At ye olde IRS, I developed a new anti-appreciation for the tedium of paperwork, and in only 8 short weeks … the day-traders who have literally a half-foot of one-sided printed pages detailing every little financial orgasm or wound, the destitute whose 1040EZs only contain a name, no address, no number, no job and an extra note in the "do not write here" spot that was my stamping target, reiterating, "I have no income."
By now, with almost a fortnight between me and the desk, the lights, the carts, the folders, the German-made stamping tool that looked exactly like the one they had in the B&W 1960 videofilm they showed us that one time the director was talking, my cuticles are no longer shredded and my first misplaced blister is not a scratchy entity on my palm; my thumbs, index base, pen-ballast at final knuckle of my right's middle finger have stopped peeling, the sharp spots of dead skin no longer needed.
I used to think of Tom Joad and how he was used to swinging a pick-axe from his prison term but had to re-break his hands after being away from it for a while; he mixed mud into his broken blisters and took solace from wincing that the blister is the built-in step to a protective callous. Our skin is interesting that way.… the paper cuts in the web connector between my thumb and hand, on every finger on both sides at one time or another, coupled with staple-scrapes on my wrists like Morse code and the shocking stabs from unsterile barbs sharp like tiny sudden attacks from the back of tax documents carelessly fastened together or falling apart from their fourth or possibly tenth human handling — I shall miss none of these.
Would that everyone did e-file and save laborers the trouble. Many of those who felt the need to cram an eventual shelf in a cave with their hard copies used an accountant or professional preparer, even Turbo Tax, so it is not at this stage a matter of access.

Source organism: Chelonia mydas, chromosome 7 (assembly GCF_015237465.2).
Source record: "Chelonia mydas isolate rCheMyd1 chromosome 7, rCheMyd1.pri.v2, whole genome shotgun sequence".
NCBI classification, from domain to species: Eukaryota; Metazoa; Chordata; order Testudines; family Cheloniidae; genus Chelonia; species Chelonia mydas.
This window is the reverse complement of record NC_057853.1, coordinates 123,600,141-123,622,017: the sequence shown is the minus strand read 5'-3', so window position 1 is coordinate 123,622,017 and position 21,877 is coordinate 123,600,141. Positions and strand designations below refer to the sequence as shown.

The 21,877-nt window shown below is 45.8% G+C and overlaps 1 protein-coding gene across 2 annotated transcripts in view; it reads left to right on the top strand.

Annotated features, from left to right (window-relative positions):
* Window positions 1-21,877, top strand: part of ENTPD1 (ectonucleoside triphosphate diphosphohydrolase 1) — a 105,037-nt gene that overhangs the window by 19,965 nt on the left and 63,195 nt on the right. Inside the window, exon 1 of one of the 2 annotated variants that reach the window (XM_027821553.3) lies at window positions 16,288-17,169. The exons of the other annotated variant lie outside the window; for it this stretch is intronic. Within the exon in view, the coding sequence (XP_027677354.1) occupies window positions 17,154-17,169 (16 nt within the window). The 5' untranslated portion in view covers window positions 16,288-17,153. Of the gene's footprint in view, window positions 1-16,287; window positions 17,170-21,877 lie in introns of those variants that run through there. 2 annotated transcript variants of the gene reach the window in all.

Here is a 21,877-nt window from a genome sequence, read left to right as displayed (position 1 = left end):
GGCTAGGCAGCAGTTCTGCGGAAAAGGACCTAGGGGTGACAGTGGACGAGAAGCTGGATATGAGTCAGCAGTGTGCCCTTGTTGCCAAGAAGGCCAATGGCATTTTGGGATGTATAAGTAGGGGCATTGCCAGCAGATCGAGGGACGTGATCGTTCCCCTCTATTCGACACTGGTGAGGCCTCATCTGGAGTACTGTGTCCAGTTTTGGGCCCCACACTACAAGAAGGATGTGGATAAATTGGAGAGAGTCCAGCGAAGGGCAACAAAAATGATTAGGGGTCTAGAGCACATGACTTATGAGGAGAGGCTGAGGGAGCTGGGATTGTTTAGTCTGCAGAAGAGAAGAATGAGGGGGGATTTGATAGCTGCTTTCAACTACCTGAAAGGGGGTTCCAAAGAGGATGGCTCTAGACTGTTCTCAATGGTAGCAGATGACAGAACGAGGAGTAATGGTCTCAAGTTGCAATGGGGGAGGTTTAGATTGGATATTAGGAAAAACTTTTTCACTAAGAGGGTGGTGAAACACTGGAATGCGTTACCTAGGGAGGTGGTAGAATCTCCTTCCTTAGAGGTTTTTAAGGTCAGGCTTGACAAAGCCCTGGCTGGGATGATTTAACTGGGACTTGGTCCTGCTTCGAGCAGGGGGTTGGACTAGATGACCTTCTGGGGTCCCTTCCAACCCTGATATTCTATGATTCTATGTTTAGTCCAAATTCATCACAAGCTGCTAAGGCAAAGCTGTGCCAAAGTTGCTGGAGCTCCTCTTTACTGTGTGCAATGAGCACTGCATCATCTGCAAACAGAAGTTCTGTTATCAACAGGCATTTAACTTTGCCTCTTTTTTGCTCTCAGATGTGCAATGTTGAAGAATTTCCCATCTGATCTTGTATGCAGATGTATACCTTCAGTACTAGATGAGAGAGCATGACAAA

I usually work in the industry that is dancing around trying to reinvent itself. As it is an industry and not an art, the dance is not very fun or spontaneous. Though my keyboard is nearly as stained as the pages of my favorite novels: hummus, blood, pen marks, and other evidences of emotion or carelessness, it is not cozy in bed nor something I want to be staring at when at coffee shops. Bye, paper, bye, no one wants to buy you when you are priced what you really cost …
And we shall become more stupid, less informed, etc., as no one is paid to track down facts — as no one has either access or willingness to read them. It was readily apparent that most of the people I was sitting around night after night were not tuned in to even the basic information streams we computer-chained office people are used to, we have-time-enough folks with merely one job, no kids, and only moderately demanding and not consuming obsessions, hobbies, illnesses or charges … when someone nearly one's own age, with a college degree (and to be fair, very sleep-deprived with two full-time jobs) turns to ask, mid-narrative, "Which is the bad Korea again," I have very little analysis to offer that you can't fill in for yourself.
However, having some researching journalist come and really look at how many accidents we night-owls cause nationwide by our ridiculousness (mandatory per lifestyle and circumstance), how much we contribute to the health-care bill down the road by our poor sleeping and eating habits, how many relationships we let go of attending so that they die, how many politicians we allow to continue in their negligence while we are not watching … well, it would interest me. Too bad that I couldn't afford to hire someone to do that (you know, like in the Marxian model, where art-lovers somehow actually support artists directly and completely, sans government-grant interference).
*(We can deal with this modern myth or fact later.)
**(So old, so outdated, by Internet-news standards : )
***(I am estimating; though I did bring the paper home to remember to be against a comment in an anti-cursing article, I am not going to count articles right now)